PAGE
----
One of Pakistan’s main issues is poverty. The division of urban and rural poverty patterns are a significant component of Pakistani society. The majority of poor people live in rural areas and do not have access to the necessities of life.[5] Illiteracy, food crises, lack of health facilities, and large family sizes are some of the prevalent aspects of rural poverty.[6] The feelings of hardship lead to fanaticism, shortfall of trust, and self-destruction. Furthermore, poverty encourages illegal terrorization by providing an ethical legitimization. It upholds militant strategies among masses by contributing to disparities and prompting savagery and fanaticism. Radicals use poverty as an instrument to execute their brutal activities to receive support from the general population.

The Class Distinction

The Pakistani people have been divided into the lower, center, or privileged. Because of unequal monetary strategies, the rich become more profligate while the poor become poorer. The class differentiation additionally prompts misuse. The rich class is constantly exploiting the poor class, gathering more wealth at the expense of the poor. Pakistan also faces the issue of overpopulation— the growth rate is high and among the most noteworthy in the world. The rapid growth of the populace has been the main problem and worry for all legislatures, as providing for the necessities of an enormous populace with limited assets is difficult.

Bad Governance and Political Instability

Pakistan is fronting issues in governance as well. The poor performance of public institutions paralyzes the country’s administration and leads to economic and political disorder. The government needs to approach societal representatives to successfully address the issues of their communities. 

Two things are integral in the governance process: people and performance. People raise their voice for policymakers to fulfill their needs. In democratic countries, the people and the government together play an important role for good governance. If a state is weak, it fails to perform good governance. Good governance allows state institutions to play their role in the enhancement of society,[7] in contrast to political leaders and parliamentarians who have lost their credibility among the general population.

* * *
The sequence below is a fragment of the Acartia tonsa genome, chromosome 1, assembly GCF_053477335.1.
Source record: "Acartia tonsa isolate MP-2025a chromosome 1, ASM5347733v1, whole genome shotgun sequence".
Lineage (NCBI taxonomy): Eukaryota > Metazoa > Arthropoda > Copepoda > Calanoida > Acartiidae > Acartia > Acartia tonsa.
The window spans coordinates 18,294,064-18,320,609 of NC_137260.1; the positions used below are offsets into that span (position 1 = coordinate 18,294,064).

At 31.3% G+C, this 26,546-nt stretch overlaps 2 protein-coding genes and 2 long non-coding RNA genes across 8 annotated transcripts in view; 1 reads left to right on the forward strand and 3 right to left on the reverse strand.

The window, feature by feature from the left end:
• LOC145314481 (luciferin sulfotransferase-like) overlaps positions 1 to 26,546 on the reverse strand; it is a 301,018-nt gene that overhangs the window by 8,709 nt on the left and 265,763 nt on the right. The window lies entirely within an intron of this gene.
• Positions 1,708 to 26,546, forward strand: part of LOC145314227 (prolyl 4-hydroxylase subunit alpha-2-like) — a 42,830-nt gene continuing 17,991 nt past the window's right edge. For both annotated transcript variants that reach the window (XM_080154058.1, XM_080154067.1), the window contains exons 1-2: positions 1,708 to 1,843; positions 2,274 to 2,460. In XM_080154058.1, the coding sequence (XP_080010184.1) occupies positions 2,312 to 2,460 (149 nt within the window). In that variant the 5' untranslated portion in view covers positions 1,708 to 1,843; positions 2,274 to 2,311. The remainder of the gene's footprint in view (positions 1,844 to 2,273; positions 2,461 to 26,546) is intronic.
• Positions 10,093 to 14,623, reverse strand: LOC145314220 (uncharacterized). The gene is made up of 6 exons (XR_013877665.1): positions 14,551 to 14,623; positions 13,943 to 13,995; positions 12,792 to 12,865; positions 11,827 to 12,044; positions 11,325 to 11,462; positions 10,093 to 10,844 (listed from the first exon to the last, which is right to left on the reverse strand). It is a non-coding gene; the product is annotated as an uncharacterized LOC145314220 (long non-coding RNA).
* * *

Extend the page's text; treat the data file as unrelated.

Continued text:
Ever since religious extremism emerged, both political and military rule have weakened the strength of Pakistan’s democratic and political institutions. The individual’s involvement in legislative issues is limited, and the state structure does not permit serving the majority rule and their needs. As a result, the majority of the individuals of Pakistan do not abide by the decisions of elites and politicians. They instead search for support from the clan, family, and religious groups, weakening the state and its institutions. State resources and lust for power lead to even some parties receiving the support of extremist groups and being lenient toward these groups. Some extremist groups also take advantage of Pakistan’s weak judicial system. Pakistan has had a weak political system and lack of sincere leadership since Quaid-e-Azam’s death, and has since lost its political track. Lack of leadership and highly incompetent politicians and administrators have damaged the country’s basic foundations and democratic institutions. These reasons have led to the split of society and the consequential weakening of state foundations, creating the vacuum in which terrorism flourishes today.[8]